Saturday, October 24, 2009

The Sleep of Reason and other oracles of art

The sleep of reason was the condition Goya named as beginning the grotesqueries and nightmares he witnessed in his extraordinary book of etchings called Caprices. Even the sardonic use of a lighthearted term shows the nuance of what it means to abdicate thoughtful responsibility. It is also a defensive term to underplay the strength of his indictments via the harrowing journalism of his eye and the wickedly ironic titles of those images. It is not surprising that Goya’s intense realism, his honesty, his risk in speaking out, was rewarded with exile – the one place, short of death, the free artist is allowed to go when taking up a critique of society.

To condemn cruelty in the way Goya does, and aristocratic self-indulgence, is a way to make specific the grand pageant of Christian suffering as a matter in his own time. By contrast, Breughel’s oblique criticism of the depredations of the Counter Reformation in Flanders (The Slaughter of the Innocents) is a more cloaked critique that used a contemporary depiction of ancient martyrs to shame the sadists of his day. Goya’s modernism is in his avoidance of this age old method of creating historical metaphors in painting. Goya depicts the disordered state of his own world.

It may well be that when all are subjective, when all are in the thrall of some cruel insanity of belief-based hatred, that the subjective response is one of reclaiming reason, reclaiming the objective state. Who can see this way, and from what position?

Goya’s privileged position as painter to the King’s court was similar to the access Moliere achieved in the French King’s court of his day. Both men were allowed to grow in their worldly and moral satires, because those kings were themselves enlightened enough to share some of those opinions and allowed themselves to be entertained by others. Similarly, in Breughel’s life, a prince bought most of Breughel’s paintings, enjoying their views of the lives of peasants.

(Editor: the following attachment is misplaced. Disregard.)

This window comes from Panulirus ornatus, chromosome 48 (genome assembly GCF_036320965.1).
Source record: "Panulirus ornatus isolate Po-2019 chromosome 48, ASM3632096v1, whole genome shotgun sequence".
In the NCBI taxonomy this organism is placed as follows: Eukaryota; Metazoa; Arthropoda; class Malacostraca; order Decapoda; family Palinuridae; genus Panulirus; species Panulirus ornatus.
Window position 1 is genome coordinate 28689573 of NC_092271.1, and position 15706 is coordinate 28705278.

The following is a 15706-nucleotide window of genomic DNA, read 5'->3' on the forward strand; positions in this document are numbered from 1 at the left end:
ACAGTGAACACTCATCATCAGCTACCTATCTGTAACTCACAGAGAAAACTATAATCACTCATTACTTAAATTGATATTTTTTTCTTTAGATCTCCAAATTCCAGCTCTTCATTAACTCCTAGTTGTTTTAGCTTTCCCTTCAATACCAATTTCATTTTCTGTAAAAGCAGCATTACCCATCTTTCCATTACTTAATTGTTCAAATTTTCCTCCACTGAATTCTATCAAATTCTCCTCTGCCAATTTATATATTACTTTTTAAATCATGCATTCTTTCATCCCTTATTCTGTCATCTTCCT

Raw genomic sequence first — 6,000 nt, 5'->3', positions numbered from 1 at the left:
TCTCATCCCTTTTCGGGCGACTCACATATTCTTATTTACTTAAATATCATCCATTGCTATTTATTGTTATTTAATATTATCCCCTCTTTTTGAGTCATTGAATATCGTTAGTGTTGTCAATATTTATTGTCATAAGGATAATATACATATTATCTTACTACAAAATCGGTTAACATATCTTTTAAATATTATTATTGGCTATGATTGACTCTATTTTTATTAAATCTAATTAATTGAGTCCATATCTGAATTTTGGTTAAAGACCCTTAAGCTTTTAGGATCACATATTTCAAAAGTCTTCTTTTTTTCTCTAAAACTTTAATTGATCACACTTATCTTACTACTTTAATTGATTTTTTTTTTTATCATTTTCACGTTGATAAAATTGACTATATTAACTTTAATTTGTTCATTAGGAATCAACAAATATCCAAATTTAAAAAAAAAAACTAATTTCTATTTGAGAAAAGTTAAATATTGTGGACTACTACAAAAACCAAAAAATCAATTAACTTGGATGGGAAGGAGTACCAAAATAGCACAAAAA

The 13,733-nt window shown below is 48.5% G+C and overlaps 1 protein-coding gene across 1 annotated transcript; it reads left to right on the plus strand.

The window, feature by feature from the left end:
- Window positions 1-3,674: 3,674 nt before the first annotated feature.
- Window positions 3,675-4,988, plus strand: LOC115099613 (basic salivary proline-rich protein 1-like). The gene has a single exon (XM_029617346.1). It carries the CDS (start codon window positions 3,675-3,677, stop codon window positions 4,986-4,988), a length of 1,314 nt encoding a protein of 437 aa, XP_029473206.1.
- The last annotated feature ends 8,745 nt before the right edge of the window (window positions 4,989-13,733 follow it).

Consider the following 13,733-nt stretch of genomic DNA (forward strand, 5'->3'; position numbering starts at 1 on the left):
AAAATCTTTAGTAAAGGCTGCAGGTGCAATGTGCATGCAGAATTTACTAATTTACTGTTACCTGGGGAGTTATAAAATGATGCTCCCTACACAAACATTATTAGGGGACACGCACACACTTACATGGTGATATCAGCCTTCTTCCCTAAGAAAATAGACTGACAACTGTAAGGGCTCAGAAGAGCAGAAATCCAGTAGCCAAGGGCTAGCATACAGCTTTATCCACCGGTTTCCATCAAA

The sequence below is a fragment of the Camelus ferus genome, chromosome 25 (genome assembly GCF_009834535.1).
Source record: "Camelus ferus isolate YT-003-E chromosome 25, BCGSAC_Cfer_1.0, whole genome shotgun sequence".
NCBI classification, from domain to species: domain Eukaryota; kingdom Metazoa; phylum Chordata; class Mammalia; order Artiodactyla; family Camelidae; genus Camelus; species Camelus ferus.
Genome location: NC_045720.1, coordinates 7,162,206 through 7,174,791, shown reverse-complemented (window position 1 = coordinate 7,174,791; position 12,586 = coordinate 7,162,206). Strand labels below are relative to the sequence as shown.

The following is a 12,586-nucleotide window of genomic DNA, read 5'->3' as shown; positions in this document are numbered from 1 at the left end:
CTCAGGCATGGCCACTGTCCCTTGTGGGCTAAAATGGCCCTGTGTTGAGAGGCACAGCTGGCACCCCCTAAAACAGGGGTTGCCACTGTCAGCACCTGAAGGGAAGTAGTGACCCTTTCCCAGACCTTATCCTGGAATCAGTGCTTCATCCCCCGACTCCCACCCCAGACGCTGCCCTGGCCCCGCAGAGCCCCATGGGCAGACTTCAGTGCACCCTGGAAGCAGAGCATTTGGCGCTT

In our later age, as kings and court were closed as offices of patronage, someone like Caspar David Friederich, who celebrated the social revolutions in Europe of 1848, became an outcast. A few years later Edvard Munch was jailed for knowing an important anarchist. These are the steady drumbeat of art as conscience, and society does its best to prefer aesthetics to truth and subjectivity to reason. It is perhaps more interested in applying reason in the aid of subjective states than the other way around. Classicism is a nice example of rational depictions of what are irrational stories. Throughout the Christianization of Classicism, or really the classicization of Medievalism, we still see the artist decrying the destruction of kindness by oppression, and celebrating the victory and hope of the soul. In such storytelling, the good outlive the evil in repute. In that tradition, in my lifetime, a Pope helped undo the cruelty of an oppressive system of government by symbolizing the suffering of God, or the soul’s intention, in society. He suffered both exile and attempted murder. When there was a pause in his exile and he appeared in Poland, the chief of state’s knees shook with fear on meeting the Pope; such is the force of truth and the woken state of reason.

The dogma of Christ is nothing but love and tolerance. The many smaller dogmas by which people conflict themselves violate the example of Christ and the spirit of the greatest Dogma, which is born of the love of mother and child, the love of spouses, the love of lovers. Love is a human knowledge of humanity so extraordinary that it is enshrined in Divinity, which may as well exist, so strong is our feeling for what is true and good in us. The essential friendship of people, which can be destroyed by lies and hatred, is a likewise sacred thing toward which great literature and painting urge the viewer.

The fallen and the risen both know this thing in its true light, or in the shadow from which they envy it. It is as universal a knowledge as many lesser truths like counting and spelling, and so also undergirds religions and the toilings of philosophers, even if their disputations lead to a negation of their original motive.

An artist is the likely liquid of a modern age, able to pass among people without a seeming office or position of power, only a commentator off to one side seeking to please by beauty and truth, and discovering the time living in us. Almost by accident a shock occurs. Like Columbus still, we are shocked by the great distance west to Asia, and shocked by the intervening discovery, not able to recognize what, in fact, we have discovered, nor how to treat the people we encounter.

In the sleep of reason there is enough wrong to supply delusion on a mass scale, but the objective state in our subjective nature reveals enough that is eternal and true to bring us up again, and again, generation after generation.

This is the meaning of culture, its long repetitions, its rediscoveries, its persistence in the face of cruelty.